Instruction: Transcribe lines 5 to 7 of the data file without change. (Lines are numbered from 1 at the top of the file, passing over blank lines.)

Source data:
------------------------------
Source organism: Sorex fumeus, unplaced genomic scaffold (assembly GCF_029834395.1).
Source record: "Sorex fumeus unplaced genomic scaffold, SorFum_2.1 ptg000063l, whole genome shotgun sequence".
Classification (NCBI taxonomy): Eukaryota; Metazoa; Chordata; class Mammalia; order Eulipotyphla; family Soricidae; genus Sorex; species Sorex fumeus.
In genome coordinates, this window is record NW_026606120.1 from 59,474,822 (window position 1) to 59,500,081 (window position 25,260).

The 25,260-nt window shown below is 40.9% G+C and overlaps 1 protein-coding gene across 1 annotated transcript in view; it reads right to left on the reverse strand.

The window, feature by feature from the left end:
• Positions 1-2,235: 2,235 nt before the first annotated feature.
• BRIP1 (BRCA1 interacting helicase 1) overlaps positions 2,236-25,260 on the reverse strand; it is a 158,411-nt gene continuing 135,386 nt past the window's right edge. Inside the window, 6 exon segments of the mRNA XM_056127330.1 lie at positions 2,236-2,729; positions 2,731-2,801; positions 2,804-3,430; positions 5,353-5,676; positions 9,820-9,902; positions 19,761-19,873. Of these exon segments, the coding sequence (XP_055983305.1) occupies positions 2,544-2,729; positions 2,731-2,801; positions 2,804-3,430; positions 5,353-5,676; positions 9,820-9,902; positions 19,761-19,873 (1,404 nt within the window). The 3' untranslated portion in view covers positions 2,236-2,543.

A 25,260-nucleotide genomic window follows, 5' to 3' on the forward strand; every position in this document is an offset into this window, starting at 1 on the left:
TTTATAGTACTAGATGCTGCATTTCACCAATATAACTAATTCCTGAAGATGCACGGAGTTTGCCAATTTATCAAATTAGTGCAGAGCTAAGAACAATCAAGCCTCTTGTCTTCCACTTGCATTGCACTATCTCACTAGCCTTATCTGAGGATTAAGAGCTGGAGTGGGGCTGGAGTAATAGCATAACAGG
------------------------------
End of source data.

The 25,260-nt window shown below is 40.9% G+C and overlaps 1 protein-coding gene across 1 annotated transcript in view; it reads right to left on the reverse strand.

The window, feature by feature from the left end:
• Positions 1-2,235: 2,235 nt before the first annotated feature.